To connect this more broadly to the timely question of a Muslim ban, I will share a few remarks. First, I think Islamophobia is a really sloppy liberal label to throw onto a complex and serious set of ideas in our global society that deserve rational discourse. I say this to try to provide as much of a buffer against that immediate reaction to my next few remarks. While I do not support a “Muslim ban”, I would support a “terrorist ban”, as I hope everybody else would. The issue, of course, is the degree of certainty we can reliably have about that profiling, which fundamentally is a question of how much we can ascertain about somebody’s beliefs and values at the border. This, of course, is the essential goal of “vetting”, which absolutely must happen at a border if we have laws which resist certain ethics like murder. No matter how “tolerant” you are as a liberal, you cannot be “tolerant” of somebody who vows to kill homosexuals, so you have to seriously consider the degree to which you may be dogmatizing your concept of tolerance to the point of it actually contradicting true liberal values. So, as a citizen of a liberal society, I do believe there are ideas which we cannot accept as part of our vetting process for immigrants and refugees. But unless somebody flat out tells a CBP official at the border that they “vow to kill homosexuals”, actual terrorists are of course likely to lie about their views. Therefore we have to be strategic in our design of vetting procedures so as to be as confident as we can about our identification of people who harbor ideas that are actually illiberal. Here, I agree with Sam Harris that there are many types of questions that are truly reliable points of information to have, at least compared to not having them. I do think that a question about religious affiliation is perfectly reasonable at the border, because we can see how powerful religious convictions can be (enough to be the only type of belief system that reliably leads some people of specific affiliations to kill themselves in suicide bombings; and if you don’t agree with this, we have a lot to debate about reasoning in a follow-up conversation). But of course the label “Muslim” is way too broad! In fact, Muslims who don’t believe in honor killings and jihad are literally the most important people to give refuge to in America, because they are the ones who should ultimately lead the reformation of their own religion, the invalidation of politicized illiberal interpretations of their sacred texts, just as the Anglican faiths have been reformed over many centuries of monumental human suffering. So in summary, I obviously think that the specific ways in which the Trump administration has gone about dealing with border vetting have been outrageously poor and seeped in all other kinds of dogmatic prejudices or plain stupidity. But I am afraid that the Left is veering away from the “right” answer if it cannot reason through the fundamental issues of illiberalism at hand. In fact, if the Left continues to resist reason on this topic, we are unfortunately left with the Right being the only political ideology that has a potential to be reasonable on this issue — and that’s a scary thought.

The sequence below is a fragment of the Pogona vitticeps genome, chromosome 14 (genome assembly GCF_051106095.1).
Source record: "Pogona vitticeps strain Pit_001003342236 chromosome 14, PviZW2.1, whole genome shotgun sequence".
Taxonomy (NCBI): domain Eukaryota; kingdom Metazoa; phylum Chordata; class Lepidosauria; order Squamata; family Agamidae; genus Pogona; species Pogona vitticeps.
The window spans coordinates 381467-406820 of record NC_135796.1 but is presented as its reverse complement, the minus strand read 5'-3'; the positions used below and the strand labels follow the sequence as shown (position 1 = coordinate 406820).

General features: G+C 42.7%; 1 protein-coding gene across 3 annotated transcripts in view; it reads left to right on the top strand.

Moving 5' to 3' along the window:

On Culture and Identity